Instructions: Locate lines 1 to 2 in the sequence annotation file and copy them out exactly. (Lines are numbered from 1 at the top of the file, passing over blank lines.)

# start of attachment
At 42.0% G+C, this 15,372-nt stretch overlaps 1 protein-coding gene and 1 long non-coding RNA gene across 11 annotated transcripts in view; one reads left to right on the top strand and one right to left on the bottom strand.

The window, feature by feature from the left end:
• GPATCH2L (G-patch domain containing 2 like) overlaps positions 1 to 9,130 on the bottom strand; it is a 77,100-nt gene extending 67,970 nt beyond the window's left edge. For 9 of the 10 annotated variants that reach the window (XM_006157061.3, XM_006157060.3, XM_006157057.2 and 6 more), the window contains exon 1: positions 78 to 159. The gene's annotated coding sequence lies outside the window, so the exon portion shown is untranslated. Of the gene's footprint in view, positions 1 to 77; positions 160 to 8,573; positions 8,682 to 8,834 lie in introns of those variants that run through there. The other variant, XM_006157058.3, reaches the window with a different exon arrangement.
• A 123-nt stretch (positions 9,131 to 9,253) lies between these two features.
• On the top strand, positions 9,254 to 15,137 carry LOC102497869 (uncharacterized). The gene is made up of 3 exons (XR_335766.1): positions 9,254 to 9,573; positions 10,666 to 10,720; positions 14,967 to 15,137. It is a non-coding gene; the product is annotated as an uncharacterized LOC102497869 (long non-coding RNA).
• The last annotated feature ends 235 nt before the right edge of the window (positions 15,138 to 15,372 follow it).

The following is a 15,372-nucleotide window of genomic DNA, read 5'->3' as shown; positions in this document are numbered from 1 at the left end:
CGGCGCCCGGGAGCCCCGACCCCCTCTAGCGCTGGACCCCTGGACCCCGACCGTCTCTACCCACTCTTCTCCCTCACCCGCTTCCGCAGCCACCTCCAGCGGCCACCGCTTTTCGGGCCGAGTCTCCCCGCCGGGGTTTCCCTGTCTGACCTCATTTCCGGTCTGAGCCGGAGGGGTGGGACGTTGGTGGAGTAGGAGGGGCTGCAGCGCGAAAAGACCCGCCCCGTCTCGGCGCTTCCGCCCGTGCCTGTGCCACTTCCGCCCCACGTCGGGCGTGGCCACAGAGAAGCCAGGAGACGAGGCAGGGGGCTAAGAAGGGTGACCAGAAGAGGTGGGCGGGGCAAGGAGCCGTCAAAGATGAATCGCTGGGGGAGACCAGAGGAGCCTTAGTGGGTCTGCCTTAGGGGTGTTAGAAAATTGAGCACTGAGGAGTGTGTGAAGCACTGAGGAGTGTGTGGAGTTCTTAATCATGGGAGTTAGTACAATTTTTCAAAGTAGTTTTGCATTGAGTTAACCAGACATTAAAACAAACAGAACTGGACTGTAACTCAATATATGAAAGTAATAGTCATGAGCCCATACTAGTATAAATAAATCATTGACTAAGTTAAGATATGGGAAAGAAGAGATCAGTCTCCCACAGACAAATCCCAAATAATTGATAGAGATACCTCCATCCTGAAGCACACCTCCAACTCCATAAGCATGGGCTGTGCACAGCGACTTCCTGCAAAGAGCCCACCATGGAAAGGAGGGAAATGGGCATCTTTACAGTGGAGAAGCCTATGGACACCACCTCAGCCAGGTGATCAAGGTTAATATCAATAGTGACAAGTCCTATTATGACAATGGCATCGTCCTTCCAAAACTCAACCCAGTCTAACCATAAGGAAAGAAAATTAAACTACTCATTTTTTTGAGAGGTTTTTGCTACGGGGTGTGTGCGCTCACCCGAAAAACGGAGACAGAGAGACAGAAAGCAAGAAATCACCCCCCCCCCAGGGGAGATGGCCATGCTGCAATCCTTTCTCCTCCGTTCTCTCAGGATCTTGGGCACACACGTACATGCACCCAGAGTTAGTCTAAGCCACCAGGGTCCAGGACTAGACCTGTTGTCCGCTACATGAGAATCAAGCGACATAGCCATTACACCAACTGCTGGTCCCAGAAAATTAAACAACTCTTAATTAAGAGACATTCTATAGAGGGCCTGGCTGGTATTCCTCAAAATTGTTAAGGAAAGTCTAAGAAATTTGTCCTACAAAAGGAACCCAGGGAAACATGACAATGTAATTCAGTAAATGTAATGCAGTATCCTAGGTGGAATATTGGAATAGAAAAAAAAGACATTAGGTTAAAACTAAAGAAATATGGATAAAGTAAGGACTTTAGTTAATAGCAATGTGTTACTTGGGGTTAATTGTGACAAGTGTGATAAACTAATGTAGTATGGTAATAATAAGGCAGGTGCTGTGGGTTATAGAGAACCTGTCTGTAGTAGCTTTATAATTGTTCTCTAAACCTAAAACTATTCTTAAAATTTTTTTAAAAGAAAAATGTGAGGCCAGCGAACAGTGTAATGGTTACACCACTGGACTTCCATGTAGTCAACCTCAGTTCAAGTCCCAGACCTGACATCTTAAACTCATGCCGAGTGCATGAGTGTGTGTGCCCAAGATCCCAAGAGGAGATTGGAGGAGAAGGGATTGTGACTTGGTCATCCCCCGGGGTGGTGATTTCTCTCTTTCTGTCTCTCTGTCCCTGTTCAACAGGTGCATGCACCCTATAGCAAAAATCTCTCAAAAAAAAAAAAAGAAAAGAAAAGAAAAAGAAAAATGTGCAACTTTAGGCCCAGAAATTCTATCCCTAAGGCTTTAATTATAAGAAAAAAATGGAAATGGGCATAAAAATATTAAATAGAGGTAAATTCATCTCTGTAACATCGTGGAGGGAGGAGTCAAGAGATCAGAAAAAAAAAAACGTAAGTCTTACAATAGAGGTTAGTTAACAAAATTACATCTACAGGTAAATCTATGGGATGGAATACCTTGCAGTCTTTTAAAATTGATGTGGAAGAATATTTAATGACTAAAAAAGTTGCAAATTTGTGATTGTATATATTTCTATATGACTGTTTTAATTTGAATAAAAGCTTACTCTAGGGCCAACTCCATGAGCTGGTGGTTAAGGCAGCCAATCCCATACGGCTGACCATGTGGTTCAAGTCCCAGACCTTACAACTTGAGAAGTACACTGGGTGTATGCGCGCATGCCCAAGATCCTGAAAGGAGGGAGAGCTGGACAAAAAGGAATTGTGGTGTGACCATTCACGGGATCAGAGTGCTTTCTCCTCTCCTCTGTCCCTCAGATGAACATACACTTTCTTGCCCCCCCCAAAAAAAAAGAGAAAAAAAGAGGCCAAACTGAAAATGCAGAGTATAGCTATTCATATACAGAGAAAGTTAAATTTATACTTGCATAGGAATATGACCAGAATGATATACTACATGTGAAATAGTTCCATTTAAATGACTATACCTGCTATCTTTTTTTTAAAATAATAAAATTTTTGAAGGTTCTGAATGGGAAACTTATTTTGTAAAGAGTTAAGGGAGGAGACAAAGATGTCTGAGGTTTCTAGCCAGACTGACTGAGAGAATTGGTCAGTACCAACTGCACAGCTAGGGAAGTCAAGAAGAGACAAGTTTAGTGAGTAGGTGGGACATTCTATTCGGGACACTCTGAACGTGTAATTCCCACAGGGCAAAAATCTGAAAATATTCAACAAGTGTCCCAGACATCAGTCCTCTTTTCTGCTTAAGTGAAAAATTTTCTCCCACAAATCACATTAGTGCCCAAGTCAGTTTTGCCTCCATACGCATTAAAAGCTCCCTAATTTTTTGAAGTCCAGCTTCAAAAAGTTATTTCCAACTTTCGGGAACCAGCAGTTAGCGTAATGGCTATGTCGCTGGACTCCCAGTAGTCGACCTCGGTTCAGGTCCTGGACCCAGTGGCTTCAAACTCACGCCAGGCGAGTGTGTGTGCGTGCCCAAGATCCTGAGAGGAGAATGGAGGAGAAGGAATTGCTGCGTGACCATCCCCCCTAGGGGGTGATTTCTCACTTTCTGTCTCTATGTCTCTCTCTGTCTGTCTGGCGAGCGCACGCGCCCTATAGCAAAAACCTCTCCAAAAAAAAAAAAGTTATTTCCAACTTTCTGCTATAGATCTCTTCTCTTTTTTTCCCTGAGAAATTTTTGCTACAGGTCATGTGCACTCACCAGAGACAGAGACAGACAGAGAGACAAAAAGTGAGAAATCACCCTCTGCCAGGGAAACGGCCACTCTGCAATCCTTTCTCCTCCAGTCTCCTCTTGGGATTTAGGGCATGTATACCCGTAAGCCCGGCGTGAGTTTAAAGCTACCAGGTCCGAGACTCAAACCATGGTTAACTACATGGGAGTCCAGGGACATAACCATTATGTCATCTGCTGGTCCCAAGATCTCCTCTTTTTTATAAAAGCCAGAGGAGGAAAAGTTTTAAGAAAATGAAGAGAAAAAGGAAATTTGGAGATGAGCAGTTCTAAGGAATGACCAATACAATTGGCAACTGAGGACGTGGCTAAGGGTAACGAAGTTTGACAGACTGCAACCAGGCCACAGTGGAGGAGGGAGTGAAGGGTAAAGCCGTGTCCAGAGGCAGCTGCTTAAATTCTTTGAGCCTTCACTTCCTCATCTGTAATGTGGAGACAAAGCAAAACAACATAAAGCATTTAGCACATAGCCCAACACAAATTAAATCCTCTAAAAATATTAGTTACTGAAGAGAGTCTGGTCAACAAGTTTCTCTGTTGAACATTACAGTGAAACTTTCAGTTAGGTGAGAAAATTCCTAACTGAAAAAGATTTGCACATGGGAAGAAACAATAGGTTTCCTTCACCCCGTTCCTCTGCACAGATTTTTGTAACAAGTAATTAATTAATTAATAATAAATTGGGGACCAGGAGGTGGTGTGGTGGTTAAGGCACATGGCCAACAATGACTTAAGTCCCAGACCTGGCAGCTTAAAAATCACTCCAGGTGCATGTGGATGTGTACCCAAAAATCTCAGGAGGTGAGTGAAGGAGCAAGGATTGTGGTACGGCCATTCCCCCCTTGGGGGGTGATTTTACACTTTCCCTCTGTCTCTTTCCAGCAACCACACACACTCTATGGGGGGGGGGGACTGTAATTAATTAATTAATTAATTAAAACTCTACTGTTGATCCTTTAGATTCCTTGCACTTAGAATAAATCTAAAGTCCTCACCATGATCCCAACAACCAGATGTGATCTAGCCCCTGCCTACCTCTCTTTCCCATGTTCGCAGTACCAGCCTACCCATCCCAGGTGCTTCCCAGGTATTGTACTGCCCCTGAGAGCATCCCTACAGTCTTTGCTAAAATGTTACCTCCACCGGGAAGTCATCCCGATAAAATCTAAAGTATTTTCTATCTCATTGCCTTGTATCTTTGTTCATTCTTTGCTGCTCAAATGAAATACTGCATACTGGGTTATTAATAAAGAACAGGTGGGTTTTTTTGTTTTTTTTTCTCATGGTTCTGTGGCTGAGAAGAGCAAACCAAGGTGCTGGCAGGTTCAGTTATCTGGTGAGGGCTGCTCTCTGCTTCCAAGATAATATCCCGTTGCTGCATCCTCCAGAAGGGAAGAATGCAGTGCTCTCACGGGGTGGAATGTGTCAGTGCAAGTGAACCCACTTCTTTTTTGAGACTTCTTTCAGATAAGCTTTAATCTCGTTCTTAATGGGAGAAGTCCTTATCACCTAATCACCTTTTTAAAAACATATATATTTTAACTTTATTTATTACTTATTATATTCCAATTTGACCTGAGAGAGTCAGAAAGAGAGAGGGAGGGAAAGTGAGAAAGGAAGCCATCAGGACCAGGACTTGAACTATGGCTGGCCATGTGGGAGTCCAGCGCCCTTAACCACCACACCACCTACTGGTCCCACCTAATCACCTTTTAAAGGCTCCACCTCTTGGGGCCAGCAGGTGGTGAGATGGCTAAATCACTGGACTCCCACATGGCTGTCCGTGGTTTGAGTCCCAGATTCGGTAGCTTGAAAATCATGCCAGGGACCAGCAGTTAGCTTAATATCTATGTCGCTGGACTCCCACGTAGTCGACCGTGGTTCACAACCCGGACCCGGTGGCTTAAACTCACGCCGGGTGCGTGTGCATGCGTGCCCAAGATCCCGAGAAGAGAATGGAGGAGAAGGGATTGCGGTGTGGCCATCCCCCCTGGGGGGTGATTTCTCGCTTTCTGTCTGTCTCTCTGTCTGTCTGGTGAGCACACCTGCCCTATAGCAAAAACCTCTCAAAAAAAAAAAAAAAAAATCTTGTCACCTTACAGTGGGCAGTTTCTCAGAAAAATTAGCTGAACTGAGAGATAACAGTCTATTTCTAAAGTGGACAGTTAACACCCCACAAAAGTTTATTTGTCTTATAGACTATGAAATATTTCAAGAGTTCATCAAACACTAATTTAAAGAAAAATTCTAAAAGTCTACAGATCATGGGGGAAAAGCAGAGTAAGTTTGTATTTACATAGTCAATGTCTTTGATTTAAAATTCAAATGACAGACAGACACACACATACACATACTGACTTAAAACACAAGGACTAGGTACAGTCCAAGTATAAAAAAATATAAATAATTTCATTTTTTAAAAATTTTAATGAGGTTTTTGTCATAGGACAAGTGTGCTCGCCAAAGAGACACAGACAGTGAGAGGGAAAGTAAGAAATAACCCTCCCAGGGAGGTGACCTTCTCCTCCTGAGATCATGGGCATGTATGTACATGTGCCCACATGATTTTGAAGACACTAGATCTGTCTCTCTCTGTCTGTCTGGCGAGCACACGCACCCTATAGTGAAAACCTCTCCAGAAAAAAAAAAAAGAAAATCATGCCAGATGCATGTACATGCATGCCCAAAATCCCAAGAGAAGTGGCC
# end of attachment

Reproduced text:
At 42.0% G+C, this 15,372-nt stretch overlaps 1 protein-coding gene and 1 long non-coding RNA gene across 11 annotated transcripts in view; one reads left to right on the top strand and one right to left on the bottom strand.

The window, feature by feature from the left end: